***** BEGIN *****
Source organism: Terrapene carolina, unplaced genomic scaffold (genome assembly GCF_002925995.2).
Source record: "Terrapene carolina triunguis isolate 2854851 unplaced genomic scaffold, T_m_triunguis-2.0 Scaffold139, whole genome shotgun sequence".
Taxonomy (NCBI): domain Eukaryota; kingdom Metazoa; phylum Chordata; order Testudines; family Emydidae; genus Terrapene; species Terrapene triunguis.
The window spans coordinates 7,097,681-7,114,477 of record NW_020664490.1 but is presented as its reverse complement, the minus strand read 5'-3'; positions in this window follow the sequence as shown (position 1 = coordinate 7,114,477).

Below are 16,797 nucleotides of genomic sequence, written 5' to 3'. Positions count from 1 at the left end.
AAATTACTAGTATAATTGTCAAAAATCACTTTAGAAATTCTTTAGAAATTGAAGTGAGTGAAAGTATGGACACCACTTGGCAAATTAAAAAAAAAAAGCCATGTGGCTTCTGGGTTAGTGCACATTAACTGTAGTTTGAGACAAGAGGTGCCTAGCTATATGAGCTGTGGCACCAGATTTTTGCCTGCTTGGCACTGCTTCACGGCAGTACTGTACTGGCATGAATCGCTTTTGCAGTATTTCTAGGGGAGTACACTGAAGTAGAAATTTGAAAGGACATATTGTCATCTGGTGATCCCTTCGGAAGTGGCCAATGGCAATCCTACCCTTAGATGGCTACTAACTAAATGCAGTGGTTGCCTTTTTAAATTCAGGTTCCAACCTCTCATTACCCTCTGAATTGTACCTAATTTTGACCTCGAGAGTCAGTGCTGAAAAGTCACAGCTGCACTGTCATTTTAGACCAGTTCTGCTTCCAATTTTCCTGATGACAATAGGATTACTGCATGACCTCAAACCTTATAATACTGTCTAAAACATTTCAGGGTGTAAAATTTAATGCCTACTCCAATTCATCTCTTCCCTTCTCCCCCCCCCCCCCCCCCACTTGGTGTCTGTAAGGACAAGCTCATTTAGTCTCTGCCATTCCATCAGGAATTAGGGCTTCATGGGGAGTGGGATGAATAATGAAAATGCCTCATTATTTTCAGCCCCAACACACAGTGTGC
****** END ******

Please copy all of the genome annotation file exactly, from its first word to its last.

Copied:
Source organism: Terrapene carolina, unplaced genomic scaffold (genome assembly GCF_002925995.2).
Source record: "Terrapene carolina triunguis isolate 2854851 unplaced genomic scaffold, T_m_triunguis-2.0 Scaffold139, whole genome shotgun sequence".
Taxonomy (NCBI): domain Eukaryota; kingdom Metazoa; phylum Chordata; order Testudines; family Emydidae; genus Terrapene; species Terrapene triunguis.
The window spans coordinates 7,097,681-7,114,477 of record NW_020664490.1 but is presented as its reverse complement, the minus strand read 5'-3'; positions in this window follow the sequence as shown (position 1 = coordinate 7,114,477).

Below are 16,797 nucleotides of genomic sequence, written 5' to 3'. Positions count from 1 at the left end.
AAATTACTAGTATAATTGTCAAAAATCACTTTAGAAATTCTTTAGAAATTGAAGTGAGTGAAAGTATGGACACCACTTGGCAAATTAAAAAAAAAAAGCCATGTGGCTTCTGGGTTAGTGCACATTAACTGTAGTTTGAGACAAGAGGTGCCTAGCTATATGAGCTGTGGCACCAGATTTTTGCCTGCTTGGCACTGCTTCACGGCAGTACTGTACTGGCATGAATCGCTTTTGCAGTATTTCTAGGGGAGTACACTGAAGTAGAAATTTGAAAGGACATATTGTCATCTGGTGATCCCTTCGGAAGTGGCCAATGGCAATCCTACCCTTAGATGGCTACTAACTAAATGCAGTGGTTGCCTTTTTAAATTCAGGTTCCAACCTCTCATTACCCTCTGAATTGTACCTAATTTTGACCTCGAGAGTCAGTGCTGAAAAGTCACAGCTGCACTGTCATTTTAGACCAGTTCTGCTTCCAATTTTCCTGATGACAATAGGATTACTGCATGACCTCAAACCTTATAATACTGTCTAAAACATTTCAGGGTGTAAAATTTAATGCCTACTCCAATTCATCTCTTCCCTTCTCCCCCCCCCCCCCCCCCACTTGGTGTCTGTAAGGACAAGCTCATTTAGTCTCTGCCATTCCATCAGGAATTAGGGCTTCATGGGGAGTGGGATGAATAATGAAAATGCCTCATTATTTTCAGCCCCAACACACAGTGTGC